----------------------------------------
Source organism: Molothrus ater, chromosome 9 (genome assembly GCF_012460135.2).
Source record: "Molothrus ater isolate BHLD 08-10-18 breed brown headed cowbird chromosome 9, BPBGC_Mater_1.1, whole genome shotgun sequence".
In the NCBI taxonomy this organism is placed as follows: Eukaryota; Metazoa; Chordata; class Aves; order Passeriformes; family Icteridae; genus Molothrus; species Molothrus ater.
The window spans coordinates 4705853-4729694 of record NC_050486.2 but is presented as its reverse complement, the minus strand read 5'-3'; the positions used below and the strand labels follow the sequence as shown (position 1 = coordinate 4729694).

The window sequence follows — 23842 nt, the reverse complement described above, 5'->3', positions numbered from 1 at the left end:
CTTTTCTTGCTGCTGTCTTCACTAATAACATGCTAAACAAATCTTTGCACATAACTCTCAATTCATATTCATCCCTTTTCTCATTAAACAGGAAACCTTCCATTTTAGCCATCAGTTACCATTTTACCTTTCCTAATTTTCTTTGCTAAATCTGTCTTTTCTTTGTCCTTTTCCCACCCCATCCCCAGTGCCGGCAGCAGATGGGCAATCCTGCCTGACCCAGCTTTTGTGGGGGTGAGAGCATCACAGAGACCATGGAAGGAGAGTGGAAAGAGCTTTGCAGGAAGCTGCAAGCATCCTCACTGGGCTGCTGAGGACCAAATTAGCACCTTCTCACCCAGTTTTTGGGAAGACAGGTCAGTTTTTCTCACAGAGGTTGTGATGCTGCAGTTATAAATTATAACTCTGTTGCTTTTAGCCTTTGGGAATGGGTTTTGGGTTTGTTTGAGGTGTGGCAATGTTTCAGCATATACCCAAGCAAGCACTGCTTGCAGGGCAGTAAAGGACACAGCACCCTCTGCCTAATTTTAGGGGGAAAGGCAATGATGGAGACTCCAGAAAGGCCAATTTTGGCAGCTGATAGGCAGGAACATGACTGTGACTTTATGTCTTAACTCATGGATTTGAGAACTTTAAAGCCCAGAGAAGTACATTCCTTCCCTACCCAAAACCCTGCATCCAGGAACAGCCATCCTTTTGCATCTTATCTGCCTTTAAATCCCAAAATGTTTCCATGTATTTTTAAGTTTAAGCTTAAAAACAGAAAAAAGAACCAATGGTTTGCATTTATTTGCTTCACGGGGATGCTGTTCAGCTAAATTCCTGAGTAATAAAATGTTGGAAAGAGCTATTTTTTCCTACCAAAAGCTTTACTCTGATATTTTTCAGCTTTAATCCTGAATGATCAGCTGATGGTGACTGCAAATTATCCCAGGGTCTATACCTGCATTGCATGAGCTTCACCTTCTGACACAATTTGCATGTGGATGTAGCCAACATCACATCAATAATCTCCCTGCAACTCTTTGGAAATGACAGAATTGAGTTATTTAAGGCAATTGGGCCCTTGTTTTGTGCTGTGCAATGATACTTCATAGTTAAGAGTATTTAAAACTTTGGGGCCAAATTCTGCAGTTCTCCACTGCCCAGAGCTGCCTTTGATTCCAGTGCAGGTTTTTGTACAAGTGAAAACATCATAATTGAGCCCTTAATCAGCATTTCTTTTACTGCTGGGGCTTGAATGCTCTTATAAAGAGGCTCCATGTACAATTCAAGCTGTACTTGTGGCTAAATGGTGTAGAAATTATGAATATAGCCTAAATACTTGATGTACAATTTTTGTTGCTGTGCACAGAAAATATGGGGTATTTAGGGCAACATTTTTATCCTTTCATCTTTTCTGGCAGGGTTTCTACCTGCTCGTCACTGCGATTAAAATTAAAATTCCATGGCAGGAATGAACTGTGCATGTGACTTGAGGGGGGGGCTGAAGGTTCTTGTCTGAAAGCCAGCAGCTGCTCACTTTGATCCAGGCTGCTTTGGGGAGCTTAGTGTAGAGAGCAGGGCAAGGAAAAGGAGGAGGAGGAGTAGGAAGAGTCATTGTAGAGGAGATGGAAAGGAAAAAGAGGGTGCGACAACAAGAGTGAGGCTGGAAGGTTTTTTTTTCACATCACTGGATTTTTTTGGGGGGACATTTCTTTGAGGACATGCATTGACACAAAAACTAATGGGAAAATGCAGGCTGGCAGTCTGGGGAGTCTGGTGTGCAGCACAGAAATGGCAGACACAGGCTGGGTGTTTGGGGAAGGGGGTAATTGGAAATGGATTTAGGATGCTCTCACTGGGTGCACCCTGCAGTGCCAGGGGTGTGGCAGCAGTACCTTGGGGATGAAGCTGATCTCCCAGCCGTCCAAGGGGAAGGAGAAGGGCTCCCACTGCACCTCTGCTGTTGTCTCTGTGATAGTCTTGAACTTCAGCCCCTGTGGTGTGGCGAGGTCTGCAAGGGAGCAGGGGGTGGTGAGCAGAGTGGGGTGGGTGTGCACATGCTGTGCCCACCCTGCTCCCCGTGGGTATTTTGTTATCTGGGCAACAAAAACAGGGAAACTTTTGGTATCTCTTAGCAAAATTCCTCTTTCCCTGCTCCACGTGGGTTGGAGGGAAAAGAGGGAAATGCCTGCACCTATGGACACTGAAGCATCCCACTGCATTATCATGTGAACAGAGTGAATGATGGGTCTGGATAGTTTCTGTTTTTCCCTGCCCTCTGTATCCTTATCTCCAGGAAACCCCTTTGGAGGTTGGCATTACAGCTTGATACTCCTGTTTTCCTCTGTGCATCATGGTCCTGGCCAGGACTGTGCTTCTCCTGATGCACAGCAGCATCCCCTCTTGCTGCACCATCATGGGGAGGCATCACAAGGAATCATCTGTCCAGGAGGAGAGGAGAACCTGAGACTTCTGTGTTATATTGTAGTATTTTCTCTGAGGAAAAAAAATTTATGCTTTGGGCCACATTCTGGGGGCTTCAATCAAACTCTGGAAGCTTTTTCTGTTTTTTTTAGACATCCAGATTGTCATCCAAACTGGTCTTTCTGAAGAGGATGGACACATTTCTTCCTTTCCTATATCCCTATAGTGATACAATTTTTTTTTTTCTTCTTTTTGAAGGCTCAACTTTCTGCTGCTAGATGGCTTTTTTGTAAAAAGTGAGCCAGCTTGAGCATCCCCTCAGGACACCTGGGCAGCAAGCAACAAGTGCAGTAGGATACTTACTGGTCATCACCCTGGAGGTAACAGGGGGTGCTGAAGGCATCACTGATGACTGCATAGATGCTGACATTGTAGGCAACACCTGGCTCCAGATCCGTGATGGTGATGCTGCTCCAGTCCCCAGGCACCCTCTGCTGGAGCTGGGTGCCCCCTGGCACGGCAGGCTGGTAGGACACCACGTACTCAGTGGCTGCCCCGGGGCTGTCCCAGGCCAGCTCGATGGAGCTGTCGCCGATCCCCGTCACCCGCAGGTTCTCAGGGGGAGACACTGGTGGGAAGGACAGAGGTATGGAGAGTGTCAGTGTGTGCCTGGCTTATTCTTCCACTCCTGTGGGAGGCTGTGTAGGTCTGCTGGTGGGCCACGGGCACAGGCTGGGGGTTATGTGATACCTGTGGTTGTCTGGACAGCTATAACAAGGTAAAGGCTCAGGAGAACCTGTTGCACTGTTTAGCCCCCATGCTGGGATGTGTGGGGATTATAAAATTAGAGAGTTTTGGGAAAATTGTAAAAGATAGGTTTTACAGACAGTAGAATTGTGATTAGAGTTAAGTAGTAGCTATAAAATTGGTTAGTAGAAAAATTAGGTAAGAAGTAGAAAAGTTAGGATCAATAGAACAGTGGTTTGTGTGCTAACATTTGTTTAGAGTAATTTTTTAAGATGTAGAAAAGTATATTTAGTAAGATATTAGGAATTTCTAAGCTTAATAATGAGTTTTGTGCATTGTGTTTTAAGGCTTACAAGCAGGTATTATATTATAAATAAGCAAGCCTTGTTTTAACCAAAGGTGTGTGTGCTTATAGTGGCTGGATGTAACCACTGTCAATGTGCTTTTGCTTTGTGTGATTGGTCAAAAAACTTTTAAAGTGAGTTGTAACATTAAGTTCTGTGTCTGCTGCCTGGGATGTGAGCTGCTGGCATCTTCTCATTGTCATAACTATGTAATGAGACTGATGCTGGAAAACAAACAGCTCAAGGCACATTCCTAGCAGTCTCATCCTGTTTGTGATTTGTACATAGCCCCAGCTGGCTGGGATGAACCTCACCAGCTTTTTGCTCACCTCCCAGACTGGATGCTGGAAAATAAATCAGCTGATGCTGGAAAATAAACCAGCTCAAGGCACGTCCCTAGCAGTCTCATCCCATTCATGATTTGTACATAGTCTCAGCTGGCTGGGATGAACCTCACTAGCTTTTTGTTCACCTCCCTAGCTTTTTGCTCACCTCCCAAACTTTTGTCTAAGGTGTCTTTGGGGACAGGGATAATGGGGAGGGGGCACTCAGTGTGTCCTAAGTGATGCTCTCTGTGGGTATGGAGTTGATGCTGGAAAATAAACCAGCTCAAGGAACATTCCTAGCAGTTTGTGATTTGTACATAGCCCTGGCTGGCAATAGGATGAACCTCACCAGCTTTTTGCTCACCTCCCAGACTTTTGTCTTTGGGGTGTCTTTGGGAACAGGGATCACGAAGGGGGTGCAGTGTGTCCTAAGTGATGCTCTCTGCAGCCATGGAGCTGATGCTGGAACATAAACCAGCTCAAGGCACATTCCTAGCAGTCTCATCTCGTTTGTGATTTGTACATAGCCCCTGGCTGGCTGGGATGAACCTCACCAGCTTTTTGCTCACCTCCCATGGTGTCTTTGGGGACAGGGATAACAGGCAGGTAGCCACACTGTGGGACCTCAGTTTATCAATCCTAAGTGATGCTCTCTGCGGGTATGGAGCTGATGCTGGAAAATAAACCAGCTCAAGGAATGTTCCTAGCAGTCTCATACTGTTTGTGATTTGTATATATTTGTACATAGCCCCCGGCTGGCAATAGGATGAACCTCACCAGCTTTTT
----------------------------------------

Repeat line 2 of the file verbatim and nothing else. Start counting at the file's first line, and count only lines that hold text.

Source record: "Molothrus ater isolate BHLD 08-10-18 breed brown headed cowbird chromosome 9, BPBGC_Mater_1.1, whole genome shotgun sequence".